Being able to instantly identify, and move to different notes along the fretboard is a must know skill for anyone serious about learning to play the guitar. Knowing your way around the neck of the guitar is important for playing chords and chord progressions, for improvising, and an absolute must if you want to start writing your own songs as well.

Learning the notes on the fretboard is not really hard, it just takes some studying. Thankfully, the guitar is built in such a way, that allows us to easily identify the notes on 4 of the 6 strings, after learning the notes on the low E and A strings. This is due to the relationship between the notes on the strings. If you haven't done so yet, watch our video guitar lesson on learning guitar notes, I explain the following on video, which makes it even easier to digest.

Learn the Notes on String A and E (Strings 5 and 6)

First off, you'll need to be able to identify the notes on the 2 lower strings. You're going to have to memorize these notes, there's no way around it. It is important to realize, that there are 12 notes to an octave, so you basically just have to learn the position of those 12 notes by heart on both strings. And when I say learn, I mean really learn. If someone wakes you up in the middle of the night and asks you which note is at fret 7 of string A, you'll have to instantly reply E.

Notes on the low E and A strings

Learning the Notes on the Other Strings

Good news! Once you can recite the notes on the 2 lowest strings by heart, you won't have to memorize the notes on the other strings, due to the fact that the guitar has, over the centuries, developed to be an "easy" to learn instrument. This is due to the relationship of the notes across the strings.

If you've watched our video lesson on guitar tuning, you'll know that most strings are 5 semitones apart in tone, with the exception of string G and B, which are 4 frets apart. Knowing this allows us to identify the notes on the higher pitches strings very easily (if you've learned the notes on the low strings already).

Guitar note relationships

Since there are 12 notes (semitones) in an octave before the notes start repeating, you'll know that 12 frets up from the open E string, you'll arrive at the note E again. Now if you take this, and move up a string whenever possible, you'll be able to identify the notes on the D string as so:

  • Start from the low open E string, and start counting the semitones upwards
  • Arriving at the fifth semitone from E, you will be on the note A.
  • At this point, you can move up one string to the open A string, and continue counting from there.
  • Again, when you reach the 10th semitone, you'll be on the D note, and you'll be able to move up one string to the open D string.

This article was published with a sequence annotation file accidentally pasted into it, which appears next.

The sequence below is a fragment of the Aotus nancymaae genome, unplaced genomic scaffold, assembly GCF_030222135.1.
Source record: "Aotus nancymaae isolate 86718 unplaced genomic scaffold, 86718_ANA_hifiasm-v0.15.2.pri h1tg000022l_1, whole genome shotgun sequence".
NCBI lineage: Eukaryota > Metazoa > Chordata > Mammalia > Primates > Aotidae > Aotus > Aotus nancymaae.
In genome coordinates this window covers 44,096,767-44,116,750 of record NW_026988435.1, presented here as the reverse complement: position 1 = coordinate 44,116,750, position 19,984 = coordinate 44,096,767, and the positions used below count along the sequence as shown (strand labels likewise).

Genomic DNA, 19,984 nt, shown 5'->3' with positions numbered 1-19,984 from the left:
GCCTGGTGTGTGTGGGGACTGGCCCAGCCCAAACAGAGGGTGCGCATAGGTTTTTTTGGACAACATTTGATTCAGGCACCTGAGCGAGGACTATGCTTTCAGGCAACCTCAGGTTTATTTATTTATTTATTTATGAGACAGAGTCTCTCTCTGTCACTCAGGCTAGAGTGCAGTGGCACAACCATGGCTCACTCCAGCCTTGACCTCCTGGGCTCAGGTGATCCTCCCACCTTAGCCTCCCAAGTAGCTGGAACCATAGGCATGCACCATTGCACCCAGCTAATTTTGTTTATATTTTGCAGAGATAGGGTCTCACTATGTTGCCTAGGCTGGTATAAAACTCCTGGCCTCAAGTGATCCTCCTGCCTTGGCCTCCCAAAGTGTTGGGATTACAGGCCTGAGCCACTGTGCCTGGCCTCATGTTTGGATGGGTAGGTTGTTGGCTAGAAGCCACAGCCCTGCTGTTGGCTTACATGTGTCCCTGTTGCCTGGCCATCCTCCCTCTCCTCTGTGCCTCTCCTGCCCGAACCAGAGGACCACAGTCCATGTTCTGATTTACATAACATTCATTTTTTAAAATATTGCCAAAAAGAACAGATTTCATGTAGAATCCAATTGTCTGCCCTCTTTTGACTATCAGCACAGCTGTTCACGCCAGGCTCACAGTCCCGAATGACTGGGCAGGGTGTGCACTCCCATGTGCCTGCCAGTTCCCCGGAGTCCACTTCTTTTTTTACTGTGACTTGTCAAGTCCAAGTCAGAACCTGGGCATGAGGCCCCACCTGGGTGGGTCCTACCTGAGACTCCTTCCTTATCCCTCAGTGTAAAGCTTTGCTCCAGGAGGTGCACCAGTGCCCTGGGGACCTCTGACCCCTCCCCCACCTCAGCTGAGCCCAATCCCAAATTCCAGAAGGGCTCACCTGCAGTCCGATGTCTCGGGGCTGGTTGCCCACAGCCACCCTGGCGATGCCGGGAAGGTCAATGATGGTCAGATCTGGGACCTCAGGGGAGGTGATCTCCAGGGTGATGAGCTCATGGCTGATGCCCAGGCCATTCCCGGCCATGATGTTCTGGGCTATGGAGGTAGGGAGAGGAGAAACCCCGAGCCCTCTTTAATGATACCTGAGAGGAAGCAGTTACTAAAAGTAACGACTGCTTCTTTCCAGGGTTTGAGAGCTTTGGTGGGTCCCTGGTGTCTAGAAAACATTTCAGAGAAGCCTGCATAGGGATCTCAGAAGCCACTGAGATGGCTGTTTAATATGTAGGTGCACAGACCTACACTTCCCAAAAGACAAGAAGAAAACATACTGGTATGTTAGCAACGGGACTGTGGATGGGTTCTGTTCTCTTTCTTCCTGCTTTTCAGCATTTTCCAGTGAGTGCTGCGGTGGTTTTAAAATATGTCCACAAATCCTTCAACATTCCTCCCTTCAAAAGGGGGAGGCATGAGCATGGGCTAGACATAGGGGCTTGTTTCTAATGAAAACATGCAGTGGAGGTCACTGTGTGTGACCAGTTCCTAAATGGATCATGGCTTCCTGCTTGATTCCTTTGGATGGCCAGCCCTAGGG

• Now counting 2 more notes up, you'll arrive at the full octave of the original open E string note of E, specifically on string D fret 2. This will be exactly the same pitch note, as if you would have counted 12 frets all the way up from the open E string.

Notes on the D and G strings

So once you know the notes on the low E and A strings of the fretboard, you'll know the notes on strings D and G as well. The beauty of this is that it makes recognizing the notes on these strings really easy, since all you have to do is know the note 2 strings and 2 frets down from the one you are trying to find.

Notes on the G string

String B is slightly different. You're going to have to count 12 frets as before, but since you get the note B on the 4th fret of string G, you'll effectively know the notes 2 strings and 3 frets from the one you are trying to find.

Notes on the high E string

And of course, you don't need to learn the high E string notes, since you already know them from learning the low E string.

If you seriously want to teach yourself guitar, you'll need to learn the notes on the fretboard. It is a very important aspect of becoming a good guitarist, so start memorizing, it's easy once you get into it.

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  1. I love this page and the instruction it gives. It looks like the first diagram is off though. The 12th fret list E, A, D, G, C, E. Shouldn’t it be E, A, D, G, B, E? It appears an A# is missing on the 11th fret of the B string, and some others are off as a result. Sorry to be a critic, because like I said, I found this page useful and noticed because I was using it to study.

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